The California Department of Public Health on Friday quietly dropped its plan to mandate the COVID-19 vaccine for children to attend K-12 schools.
The move is a reversal from Democrat Gov. Gavin Newsom’s 2021 announcement that the state would force students to take the vaccine – a decision that was delayed by state officials until at least the summer of 2023.
Now, state public health officials say they still “strongly recommend” vaccinating children and staff, but that any decisions to requirements should be “properly addressed through the legislative process.”
As the Redlands Daily notes,
The education news site EdSource reported Feb. 1 that the state would no longer pursue it, citing unnamed officials. When the Bay Area News Group asked whether the state was dropping plans for the mandate, the California Department of Public Health would not directly answer but did not dispute the EdSource report, noting that “emergency regulations are not being pursued.”
“The legislature considered this issue last year and did not enact legislation mandating COVID-19 vaccines for K-12 students,” the CDPH said in a statement, adding “The state’s COVID-19 state of emergency will terminate later this month, and per the recent announcement by the federal government, the federal public health emergency will end in May.”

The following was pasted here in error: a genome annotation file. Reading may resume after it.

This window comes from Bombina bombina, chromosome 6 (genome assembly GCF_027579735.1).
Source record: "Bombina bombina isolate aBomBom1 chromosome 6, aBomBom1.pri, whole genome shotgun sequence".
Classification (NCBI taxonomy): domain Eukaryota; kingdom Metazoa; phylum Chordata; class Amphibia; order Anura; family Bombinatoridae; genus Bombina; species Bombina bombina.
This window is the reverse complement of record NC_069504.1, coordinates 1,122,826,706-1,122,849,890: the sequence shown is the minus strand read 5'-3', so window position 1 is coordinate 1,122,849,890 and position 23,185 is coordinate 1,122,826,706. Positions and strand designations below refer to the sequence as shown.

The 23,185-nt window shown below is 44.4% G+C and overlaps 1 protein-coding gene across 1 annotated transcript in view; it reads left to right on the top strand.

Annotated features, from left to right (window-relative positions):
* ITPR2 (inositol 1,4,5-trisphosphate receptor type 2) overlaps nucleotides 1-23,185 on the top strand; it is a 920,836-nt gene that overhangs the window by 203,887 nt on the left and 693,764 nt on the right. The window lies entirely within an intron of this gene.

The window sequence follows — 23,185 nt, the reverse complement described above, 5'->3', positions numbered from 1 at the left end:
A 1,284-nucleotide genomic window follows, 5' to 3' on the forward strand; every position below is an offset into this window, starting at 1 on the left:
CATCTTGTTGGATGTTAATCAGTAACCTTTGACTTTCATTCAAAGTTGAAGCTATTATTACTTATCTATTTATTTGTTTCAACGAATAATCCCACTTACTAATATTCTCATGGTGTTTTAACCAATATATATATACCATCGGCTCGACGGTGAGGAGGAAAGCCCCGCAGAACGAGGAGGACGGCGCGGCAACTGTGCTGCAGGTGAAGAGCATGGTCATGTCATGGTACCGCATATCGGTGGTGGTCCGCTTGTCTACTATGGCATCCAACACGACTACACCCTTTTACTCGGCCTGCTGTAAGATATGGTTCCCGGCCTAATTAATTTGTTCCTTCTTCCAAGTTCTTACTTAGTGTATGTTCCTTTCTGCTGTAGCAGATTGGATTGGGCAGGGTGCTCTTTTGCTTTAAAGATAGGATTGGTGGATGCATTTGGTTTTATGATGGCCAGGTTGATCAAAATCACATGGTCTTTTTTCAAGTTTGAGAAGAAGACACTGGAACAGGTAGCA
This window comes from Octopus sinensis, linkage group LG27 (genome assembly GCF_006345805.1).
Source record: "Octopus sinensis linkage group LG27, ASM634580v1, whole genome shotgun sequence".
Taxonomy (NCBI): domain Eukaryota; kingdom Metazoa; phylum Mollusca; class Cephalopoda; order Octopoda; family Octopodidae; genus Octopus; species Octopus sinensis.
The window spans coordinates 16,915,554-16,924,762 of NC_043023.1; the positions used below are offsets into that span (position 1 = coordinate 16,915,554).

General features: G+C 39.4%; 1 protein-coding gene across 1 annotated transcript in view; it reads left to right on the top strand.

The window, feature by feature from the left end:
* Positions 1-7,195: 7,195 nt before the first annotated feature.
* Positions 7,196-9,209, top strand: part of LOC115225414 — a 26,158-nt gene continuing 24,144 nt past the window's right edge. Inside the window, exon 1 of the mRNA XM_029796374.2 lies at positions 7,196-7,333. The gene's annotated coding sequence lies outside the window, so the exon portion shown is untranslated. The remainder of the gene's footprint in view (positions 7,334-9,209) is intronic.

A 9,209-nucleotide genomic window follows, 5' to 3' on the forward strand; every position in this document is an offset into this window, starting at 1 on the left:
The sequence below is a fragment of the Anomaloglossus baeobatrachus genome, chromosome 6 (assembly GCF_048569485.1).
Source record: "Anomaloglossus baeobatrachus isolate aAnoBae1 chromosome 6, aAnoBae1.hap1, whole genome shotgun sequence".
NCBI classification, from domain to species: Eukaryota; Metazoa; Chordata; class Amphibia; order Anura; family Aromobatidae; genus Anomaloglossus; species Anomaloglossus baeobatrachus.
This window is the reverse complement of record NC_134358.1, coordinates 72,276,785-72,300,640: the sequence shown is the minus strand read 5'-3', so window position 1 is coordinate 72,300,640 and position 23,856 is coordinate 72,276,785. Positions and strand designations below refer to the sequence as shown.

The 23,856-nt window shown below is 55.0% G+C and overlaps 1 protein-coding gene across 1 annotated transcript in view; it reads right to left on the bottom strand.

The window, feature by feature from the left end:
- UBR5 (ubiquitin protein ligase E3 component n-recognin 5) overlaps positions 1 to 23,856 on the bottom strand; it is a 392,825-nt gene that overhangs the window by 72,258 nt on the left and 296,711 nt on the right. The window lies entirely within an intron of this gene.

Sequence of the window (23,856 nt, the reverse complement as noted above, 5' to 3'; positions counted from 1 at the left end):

In October 2021, Newsom said that the mandate would begin for students in grades 7-12 in July of 2022 if the FDA had granted full approval for students in those grades. Mandates for K-6 students were set to follow.
According to the CDC, 25% of California children aged 12-17, and 60% of those aged 5-11 have not been fully vaccinated against Covid-19.